Liked by 2 people

      • Hi Iar, thanks for sharing your knowledge here. Our ancestors were the guardians of great knowledge. The Bronze Age through Iron Age and into early Christian Ireland is a period which fascinates me. Actually, so does the Medieval period, and lately I’ve been studying the early modern period and have found myself drawn in, much to my surprise. Must be the historian in me! 😀 Thanks for stopping by and taking the time to comment… much appreciated!


  1. Pingback: Beltaine Fire and Butterfly Dreams | Journey To Ambeth

  2. Pingback: Irish Mythology | The Sacred Fires | aliisaacstoryteller

  3. Bealtaine blessings to you, Ali! Are you doing anything to celebrate? Today was quite ordinary for me… I ran errands. But I’ll be celebrating with friends this Sunday, and going to a Celtic harp concert on Saturday. Can I say though that I’m a bit relieved that I don’t have to jump a fire? Not a wise passtime for the sight impaired! A year ago I tried jumping over a candle– I made it, lol! 🙂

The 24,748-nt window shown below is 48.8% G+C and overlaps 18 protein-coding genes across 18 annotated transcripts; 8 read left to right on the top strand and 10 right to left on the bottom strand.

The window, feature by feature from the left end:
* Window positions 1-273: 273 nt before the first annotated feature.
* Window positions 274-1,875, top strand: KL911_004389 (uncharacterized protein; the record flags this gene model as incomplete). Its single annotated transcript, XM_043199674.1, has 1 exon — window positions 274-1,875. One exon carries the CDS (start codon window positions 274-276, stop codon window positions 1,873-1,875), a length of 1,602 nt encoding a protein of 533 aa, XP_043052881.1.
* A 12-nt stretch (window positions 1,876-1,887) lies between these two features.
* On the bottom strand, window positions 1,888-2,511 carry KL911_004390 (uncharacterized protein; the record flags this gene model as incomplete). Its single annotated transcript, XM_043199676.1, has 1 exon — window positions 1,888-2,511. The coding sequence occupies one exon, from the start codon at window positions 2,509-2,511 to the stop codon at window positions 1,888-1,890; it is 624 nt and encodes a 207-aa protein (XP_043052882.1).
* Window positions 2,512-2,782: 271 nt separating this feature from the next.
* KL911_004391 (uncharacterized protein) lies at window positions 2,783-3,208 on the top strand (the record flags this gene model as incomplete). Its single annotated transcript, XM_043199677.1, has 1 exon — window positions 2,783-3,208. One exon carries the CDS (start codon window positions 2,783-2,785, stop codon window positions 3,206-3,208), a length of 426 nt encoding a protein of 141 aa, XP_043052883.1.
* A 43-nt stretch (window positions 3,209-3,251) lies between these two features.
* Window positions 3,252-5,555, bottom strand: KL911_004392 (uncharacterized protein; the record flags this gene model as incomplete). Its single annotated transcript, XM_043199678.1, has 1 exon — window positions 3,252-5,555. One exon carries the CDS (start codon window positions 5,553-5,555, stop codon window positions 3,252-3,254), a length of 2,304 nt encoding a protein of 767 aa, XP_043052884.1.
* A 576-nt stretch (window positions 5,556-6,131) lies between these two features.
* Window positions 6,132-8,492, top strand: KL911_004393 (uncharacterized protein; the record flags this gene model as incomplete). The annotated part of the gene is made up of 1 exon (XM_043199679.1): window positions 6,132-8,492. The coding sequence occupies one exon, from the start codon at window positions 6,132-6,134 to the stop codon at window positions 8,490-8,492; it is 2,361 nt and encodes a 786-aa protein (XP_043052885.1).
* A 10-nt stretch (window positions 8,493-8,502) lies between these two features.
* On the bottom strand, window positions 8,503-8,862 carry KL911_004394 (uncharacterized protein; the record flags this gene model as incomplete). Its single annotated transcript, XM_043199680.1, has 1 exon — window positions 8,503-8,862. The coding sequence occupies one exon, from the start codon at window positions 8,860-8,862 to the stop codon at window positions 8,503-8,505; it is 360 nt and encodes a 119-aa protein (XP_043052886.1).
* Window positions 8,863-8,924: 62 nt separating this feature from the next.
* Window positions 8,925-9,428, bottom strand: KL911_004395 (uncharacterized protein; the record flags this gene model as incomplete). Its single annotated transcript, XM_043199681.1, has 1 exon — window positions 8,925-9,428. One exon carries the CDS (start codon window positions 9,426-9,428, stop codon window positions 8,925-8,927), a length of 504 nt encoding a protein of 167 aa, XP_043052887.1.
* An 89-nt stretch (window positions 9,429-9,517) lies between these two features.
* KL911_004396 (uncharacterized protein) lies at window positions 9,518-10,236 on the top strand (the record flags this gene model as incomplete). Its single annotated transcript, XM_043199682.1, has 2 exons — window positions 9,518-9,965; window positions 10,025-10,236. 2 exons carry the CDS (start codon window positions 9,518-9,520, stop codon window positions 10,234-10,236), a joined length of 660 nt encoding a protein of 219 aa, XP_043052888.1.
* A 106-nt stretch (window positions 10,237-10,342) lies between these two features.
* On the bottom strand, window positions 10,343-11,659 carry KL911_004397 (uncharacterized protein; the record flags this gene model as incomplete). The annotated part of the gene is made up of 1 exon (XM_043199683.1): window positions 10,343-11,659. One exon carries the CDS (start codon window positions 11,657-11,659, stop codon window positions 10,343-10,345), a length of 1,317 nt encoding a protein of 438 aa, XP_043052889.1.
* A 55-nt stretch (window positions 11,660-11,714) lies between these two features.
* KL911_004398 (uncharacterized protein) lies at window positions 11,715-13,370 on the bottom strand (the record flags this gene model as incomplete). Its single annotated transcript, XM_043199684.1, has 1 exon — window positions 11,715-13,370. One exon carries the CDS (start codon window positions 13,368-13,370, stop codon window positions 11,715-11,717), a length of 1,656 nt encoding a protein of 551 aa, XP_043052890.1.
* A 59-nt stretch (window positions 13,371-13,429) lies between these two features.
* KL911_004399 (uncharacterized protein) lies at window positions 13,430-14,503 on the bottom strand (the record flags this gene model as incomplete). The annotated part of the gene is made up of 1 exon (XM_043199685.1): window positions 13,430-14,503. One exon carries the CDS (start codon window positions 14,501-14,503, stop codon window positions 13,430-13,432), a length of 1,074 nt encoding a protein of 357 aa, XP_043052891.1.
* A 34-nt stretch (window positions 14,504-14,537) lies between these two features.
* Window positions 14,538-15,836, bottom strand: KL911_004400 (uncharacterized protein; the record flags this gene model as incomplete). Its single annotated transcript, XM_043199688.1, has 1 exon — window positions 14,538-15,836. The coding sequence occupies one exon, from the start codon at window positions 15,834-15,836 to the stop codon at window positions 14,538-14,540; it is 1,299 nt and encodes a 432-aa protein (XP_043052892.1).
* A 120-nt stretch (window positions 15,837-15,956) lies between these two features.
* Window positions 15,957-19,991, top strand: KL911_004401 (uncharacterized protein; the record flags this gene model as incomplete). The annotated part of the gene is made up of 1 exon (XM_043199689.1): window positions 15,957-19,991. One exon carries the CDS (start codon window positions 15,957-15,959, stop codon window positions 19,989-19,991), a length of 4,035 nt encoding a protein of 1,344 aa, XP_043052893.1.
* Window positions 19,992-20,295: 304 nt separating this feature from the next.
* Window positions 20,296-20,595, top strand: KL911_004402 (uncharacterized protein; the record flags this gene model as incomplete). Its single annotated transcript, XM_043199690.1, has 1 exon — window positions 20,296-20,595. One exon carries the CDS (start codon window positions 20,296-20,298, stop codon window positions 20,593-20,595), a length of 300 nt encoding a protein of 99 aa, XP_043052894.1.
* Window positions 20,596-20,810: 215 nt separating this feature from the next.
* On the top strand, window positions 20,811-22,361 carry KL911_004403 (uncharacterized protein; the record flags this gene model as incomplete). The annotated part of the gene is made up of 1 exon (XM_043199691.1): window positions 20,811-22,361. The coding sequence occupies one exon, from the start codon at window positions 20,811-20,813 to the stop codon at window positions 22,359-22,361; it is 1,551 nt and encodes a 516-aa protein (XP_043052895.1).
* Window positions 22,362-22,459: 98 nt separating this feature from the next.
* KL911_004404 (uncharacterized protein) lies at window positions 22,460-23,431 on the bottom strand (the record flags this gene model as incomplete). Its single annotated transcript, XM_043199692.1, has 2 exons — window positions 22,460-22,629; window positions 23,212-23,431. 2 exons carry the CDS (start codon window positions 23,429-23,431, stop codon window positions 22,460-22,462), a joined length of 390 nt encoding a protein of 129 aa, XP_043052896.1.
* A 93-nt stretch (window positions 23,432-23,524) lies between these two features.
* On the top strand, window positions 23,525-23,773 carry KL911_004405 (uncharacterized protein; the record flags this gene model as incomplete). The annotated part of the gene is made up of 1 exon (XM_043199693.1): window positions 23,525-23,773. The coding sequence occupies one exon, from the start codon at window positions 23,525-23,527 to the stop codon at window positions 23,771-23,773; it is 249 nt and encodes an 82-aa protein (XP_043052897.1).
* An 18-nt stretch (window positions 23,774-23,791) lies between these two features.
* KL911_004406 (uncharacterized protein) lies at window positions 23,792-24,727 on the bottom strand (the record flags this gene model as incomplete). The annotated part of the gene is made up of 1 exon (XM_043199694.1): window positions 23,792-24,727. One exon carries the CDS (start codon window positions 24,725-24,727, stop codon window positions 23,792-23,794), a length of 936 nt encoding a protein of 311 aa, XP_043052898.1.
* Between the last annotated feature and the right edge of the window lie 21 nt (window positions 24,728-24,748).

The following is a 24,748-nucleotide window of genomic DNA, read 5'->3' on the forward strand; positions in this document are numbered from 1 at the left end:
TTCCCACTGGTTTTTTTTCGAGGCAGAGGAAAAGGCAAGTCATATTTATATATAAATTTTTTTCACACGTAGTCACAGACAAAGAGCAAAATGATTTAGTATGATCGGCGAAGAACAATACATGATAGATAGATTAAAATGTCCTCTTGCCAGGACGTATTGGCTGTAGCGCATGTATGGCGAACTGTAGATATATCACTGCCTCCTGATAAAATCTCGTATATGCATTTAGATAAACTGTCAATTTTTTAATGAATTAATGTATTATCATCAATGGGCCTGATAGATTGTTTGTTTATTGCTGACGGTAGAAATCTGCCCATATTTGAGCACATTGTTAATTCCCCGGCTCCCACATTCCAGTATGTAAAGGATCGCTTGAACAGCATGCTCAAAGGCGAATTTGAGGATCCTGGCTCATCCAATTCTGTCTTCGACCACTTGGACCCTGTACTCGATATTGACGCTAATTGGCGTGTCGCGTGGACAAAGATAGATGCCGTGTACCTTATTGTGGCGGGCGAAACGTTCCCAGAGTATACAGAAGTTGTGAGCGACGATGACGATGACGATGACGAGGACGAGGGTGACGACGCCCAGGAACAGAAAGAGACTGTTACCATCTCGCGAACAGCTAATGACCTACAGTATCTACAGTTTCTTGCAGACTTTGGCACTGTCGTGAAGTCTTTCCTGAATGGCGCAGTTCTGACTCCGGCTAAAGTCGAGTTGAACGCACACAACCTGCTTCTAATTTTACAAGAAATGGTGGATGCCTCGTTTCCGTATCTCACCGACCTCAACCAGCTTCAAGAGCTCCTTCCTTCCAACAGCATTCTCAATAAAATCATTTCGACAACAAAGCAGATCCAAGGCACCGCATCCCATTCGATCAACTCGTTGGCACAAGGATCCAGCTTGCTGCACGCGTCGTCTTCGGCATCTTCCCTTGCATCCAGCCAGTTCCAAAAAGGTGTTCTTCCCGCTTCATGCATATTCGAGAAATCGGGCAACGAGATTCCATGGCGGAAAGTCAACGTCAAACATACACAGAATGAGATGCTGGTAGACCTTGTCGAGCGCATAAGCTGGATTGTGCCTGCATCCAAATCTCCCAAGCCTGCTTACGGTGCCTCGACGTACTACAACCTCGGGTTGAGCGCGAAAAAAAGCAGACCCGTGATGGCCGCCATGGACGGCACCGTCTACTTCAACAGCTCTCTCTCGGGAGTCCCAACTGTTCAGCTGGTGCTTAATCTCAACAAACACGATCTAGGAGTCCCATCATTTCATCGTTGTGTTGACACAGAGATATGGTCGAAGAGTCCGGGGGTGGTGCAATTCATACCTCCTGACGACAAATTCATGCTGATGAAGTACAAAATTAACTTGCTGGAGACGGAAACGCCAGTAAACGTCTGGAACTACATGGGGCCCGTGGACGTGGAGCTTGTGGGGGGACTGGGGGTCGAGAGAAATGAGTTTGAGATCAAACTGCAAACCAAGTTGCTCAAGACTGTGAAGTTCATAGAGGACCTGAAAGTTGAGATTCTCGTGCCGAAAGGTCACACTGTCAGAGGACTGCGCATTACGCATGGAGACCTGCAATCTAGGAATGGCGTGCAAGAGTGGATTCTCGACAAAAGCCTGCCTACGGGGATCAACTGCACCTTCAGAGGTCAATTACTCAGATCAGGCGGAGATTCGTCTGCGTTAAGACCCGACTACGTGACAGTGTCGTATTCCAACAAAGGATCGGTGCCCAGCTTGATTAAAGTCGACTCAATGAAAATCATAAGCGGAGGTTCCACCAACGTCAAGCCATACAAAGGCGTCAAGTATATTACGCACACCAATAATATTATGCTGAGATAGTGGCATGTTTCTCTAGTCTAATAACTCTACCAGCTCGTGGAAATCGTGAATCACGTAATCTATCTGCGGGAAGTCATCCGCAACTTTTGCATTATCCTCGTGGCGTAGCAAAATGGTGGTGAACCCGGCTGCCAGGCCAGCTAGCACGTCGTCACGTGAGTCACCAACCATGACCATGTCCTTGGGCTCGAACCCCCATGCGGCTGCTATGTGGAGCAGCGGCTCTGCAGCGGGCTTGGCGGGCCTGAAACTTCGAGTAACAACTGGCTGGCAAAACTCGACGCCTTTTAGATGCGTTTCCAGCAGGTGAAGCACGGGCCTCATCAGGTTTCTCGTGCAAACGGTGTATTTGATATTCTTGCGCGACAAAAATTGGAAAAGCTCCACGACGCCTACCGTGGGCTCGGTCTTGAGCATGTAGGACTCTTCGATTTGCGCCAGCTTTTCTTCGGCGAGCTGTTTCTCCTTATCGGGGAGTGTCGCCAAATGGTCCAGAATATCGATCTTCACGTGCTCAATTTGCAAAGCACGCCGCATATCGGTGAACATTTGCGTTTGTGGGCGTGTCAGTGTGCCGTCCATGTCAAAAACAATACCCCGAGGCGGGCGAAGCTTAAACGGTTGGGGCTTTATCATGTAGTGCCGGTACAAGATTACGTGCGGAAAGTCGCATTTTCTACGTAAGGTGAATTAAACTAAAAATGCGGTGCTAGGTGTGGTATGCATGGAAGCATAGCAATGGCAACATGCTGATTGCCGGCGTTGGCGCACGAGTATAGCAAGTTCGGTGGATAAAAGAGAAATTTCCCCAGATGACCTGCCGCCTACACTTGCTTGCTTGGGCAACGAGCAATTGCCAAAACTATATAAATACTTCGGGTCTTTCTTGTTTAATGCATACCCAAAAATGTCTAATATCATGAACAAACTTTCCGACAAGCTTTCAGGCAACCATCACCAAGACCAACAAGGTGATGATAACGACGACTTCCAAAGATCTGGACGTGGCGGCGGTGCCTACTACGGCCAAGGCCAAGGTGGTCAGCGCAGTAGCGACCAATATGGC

Liked by 1 person

    • And to you Eilish! No, I didnt do anything special at all. How are you celebrating on Sunday? I love that you never let your visual impairment get in the way…well done for jumping the candle (and the running!) You are an inspiration!


      • Ah well, life is inspiring! Out of the wonder of living I do many things. Funny that, my mother was simply concerned when I happened to let on about candle jumping (which she had not been present at.) 🙂 My druid seed group and I will be out in one of the many parks around the bay area– appologies I can’t recall which one, but it’s one I’ve never been to before. We’re having a potluck and doing a simple ritual to welcome in the summer. Oh and I did actually turn in my dissertation chapter so am back to feeling sane and part of the planet. 🙂 How are you? I hope there’s sunshine for you where you are!